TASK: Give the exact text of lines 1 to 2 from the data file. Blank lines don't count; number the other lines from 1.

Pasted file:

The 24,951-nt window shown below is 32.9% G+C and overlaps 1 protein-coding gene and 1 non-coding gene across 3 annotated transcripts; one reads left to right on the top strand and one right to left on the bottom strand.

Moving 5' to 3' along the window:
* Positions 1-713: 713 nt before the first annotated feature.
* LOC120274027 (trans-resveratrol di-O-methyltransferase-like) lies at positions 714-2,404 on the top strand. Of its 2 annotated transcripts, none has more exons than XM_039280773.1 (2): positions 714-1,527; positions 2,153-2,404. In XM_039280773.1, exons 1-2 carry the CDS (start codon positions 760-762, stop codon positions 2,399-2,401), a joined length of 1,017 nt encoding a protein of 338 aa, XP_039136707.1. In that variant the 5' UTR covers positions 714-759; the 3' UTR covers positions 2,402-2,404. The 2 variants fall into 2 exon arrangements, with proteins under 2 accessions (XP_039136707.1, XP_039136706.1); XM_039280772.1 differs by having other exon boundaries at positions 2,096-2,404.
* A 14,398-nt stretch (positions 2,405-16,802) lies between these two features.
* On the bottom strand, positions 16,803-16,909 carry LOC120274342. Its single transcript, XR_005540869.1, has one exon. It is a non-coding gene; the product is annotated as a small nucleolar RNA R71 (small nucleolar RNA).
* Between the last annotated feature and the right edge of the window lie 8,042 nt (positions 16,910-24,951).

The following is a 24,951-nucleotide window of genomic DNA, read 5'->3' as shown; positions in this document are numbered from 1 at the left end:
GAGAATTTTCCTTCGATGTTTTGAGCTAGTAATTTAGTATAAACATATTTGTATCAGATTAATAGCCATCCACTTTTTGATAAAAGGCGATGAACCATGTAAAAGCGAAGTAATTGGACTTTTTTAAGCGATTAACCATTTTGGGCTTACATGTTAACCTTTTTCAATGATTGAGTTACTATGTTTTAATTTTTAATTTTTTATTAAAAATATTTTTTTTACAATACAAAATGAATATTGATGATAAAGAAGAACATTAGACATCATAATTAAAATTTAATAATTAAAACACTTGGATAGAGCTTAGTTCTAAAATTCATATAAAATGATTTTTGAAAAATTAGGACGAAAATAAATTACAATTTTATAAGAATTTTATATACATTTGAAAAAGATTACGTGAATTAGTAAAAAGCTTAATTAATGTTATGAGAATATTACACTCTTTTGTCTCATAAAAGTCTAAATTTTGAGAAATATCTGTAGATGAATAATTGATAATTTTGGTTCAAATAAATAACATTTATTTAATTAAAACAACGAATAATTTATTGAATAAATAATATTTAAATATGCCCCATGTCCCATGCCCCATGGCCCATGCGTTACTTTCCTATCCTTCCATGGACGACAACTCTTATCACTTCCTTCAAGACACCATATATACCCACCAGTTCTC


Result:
The 24,951-nt window shown below is 32.9% G+C and overlaps 1 protein-coding gene and 1 non-coding gene across 3 annotated transcripts; one reads left to right on the top strand and one right to left on the bottom strand.

Moving 5' to 3' along the window: